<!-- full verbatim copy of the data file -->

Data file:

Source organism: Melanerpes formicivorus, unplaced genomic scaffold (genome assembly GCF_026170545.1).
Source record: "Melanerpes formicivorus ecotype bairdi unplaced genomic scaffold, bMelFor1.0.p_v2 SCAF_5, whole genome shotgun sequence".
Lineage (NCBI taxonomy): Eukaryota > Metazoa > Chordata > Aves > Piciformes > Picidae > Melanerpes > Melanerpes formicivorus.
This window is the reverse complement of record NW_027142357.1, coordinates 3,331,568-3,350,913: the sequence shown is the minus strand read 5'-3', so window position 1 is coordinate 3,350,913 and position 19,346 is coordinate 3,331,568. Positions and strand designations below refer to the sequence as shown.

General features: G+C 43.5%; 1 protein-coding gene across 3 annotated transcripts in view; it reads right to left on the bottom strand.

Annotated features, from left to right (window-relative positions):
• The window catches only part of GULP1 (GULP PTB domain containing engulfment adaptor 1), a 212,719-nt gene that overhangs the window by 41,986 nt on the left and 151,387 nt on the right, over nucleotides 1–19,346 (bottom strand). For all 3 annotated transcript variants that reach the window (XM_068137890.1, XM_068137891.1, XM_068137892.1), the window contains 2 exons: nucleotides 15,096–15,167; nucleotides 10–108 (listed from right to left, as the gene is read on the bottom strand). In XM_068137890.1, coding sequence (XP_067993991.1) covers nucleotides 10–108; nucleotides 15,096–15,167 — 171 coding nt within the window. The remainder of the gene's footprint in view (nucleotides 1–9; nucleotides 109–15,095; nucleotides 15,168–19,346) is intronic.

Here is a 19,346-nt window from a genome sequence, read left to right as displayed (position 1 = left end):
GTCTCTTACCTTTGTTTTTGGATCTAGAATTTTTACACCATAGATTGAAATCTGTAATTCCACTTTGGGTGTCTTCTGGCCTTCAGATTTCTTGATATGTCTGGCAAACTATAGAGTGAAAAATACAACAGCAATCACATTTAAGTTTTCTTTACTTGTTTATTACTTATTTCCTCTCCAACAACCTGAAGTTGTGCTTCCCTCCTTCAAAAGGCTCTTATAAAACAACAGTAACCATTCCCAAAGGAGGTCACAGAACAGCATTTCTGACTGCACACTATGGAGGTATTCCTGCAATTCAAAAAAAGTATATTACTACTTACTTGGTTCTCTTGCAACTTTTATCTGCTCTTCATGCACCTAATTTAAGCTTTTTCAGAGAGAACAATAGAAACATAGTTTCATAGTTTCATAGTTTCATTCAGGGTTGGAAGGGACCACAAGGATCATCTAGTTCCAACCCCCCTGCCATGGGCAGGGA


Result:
Source organism: Melanerpes formicivorus, unplaced genomic scaffold (genome assembly GCF_026170545.1).
Source record: "Melanerpes formicivorus ecotype bairdi unplaced genomic scaffold, bMelFor1.0.p_v2 SCAF_5, whole genome shotgun sequence".
Lineage (NCBI taxonomy): Eukaryota > Metazoa > Chordata > Aves > Piciformes > Picidae > Melanerpes > Melanerpes formicivorus.
This window is the reverse complement of record NW_027142357.1, coordinates 3,331,568-3,350,913: the sequence shown is the minus strand read 5'-3', so window position 1 is coordinate 3,350,913 and position 19,346 is coordinate 3,331,568. Positions and strand designations below refer to the sequence as shown.

General features: G+C 43.5%; 1 protein-coding gene across 3 annotated transcripts in view; it reads right to left on the bottom strand.

Annotated features, from left to right (window-relative positions):
• The window catches only part of GULP1 (GULP PTB domain containing engulfment adaptor 1), a 212,719-nt gene that overhangs the window by 41,986 nt on the left and 151,387 nt on the right, over nucleotides 1–19,346 (bottom strand). For all 3 annotated transcript variants that reach the window (XM_068137890.1, XM_068137891.1, XM_068137892.1), the window contains 2 exons: nucleotides 15,096–15,167; nucleotides 10–108 (listed from right to left, as the gene is read on the bottom strand). In XM_068137890.1, coding sequence (XP_067993991.1) covers nucleotides 10–108; nucleotides 15,096–15,167 — 171 coding nt within the window. The remainder of the gene's footprint in view (nucleotides 1–9; nucleotides 109–15,095; nucleotides 15,168–19,346) is intronic.

Here is a 19,346-nt window from a genome sequence, read left to right as displayed (position 1 = left end):
GTCTCTTACCTTTGTTTTTGGATCTAGAATTTTTACACCATAGATTGAAATCTGTAATTCCACTTTGGGTGTCTTCTGGCCTTCAGATTTCTTGATATGTCTGGCAAACTATAGAGTGAAAAATACAACAGCAATCACATTTAAGTTTTCTTTACTTGTTTATTACTTATTTCCTCTCCAACAACCTGAAGTTGTGCTTCCCTCCTTCAAAAGGCTCTTATAAAACAACAGTAACCATTCCCAAAGGAGGTCACAGAACAGCATTTCTGACTGCACACTATGGAGGTATTCCTGCAATTCAAAAAAAGTATATTACTACTTACTTGGTTCTCTTGCAACTTTTATCTGCTCTTCATGCACCTAATTTAAGCTTTTTCAGAGAGAACAATAGAAACATAGTTTCATAGTTTCATAGTTTCATTCAGGGTTGGAAGGGACCACAAGGATCATCTAGTTCCAACCCCCCTGCCATGGGCAGGGA